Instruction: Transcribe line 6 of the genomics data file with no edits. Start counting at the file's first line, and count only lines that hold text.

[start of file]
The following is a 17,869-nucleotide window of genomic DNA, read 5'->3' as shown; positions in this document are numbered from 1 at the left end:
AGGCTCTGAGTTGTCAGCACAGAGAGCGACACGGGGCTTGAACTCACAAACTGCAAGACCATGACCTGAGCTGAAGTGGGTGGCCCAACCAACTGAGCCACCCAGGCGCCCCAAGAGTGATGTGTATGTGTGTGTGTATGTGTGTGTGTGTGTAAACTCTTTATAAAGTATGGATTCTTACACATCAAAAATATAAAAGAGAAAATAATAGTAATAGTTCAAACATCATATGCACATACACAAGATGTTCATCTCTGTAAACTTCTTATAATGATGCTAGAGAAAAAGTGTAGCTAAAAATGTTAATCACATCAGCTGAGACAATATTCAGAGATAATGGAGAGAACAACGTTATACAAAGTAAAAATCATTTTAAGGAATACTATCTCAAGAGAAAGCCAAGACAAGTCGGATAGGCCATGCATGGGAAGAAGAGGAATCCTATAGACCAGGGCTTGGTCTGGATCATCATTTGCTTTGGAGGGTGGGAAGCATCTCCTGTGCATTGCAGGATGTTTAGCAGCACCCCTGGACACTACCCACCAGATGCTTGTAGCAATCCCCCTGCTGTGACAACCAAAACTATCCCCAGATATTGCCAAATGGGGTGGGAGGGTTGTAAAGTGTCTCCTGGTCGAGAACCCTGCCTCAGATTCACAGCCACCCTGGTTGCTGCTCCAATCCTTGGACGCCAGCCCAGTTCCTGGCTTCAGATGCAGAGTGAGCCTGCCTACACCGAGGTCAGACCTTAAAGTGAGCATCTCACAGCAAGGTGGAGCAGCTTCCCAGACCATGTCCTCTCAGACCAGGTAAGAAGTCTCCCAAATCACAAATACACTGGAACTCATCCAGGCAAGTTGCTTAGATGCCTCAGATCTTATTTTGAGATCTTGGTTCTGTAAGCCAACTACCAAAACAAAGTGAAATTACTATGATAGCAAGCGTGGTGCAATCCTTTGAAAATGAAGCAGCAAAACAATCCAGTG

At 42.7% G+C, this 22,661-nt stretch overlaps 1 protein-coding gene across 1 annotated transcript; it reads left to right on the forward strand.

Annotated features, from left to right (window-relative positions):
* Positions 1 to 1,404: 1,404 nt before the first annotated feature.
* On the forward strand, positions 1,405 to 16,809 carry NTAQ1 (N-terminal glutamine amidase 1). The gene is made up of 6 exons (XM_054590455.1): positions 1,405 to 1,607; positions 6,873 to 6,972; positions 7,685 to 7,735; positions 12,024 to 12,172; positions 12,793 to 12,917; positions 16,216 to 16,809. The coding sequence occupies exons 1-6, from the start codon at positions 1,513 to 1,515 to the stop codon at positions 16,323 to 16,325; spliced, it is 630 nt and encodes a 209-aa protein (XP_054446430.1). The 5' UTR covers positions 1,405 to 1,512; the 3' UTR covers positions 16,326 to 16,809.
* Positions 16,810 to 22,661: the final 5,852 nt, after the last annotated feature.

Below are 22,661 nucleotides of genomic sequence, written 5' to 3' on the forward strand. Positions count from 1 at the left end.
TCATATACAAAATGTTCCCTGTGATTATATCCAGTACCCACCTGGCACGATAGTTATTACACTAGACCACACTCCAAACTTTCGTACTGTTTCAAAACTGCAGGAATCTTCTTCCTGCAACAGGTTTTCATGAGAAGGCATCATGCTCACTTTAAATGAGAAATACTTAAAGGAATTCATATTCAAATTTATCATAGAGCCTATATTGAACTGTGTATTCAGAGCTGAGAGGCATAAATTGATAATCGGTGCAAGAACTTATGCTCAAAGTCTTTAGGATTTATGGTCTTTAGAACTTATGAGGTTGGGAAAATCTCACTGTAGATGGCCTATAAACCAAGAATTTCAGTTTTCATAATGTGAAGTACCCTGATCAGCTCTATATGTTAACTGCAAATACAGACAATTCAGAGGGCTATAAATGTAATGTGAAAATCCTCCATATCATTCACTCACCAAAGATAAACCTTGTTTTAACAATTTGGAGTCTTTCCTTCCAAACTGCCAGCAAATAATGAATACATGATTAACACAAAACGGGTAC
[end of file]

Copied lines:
* On the forward strand, positions 1,405 to 16,809 carry NTAQ1 (N-terminal glutamine amidase 1). The gene is made up of 6 exons (XM_054590455.1): positions 1,405 to 1,607; positions 6,873 to 6,972; positions 7,685 to 7,735; positions 12,024 to 12,172; positions 12,793 to 12,917; positions 16,216 to 16,809. The coding sequence occupies exons 1-6, from the start codon at positions 1,513 to 1,515 to the stop codon at positions 16,323 to 16,325; spliced, it is 630 nt and encodes a 209-aa protein (XP_054446430.1). The 5' UTR covers positions 1,405 to 1,512; the 3' UTR covers positions 16,326 to 16,809.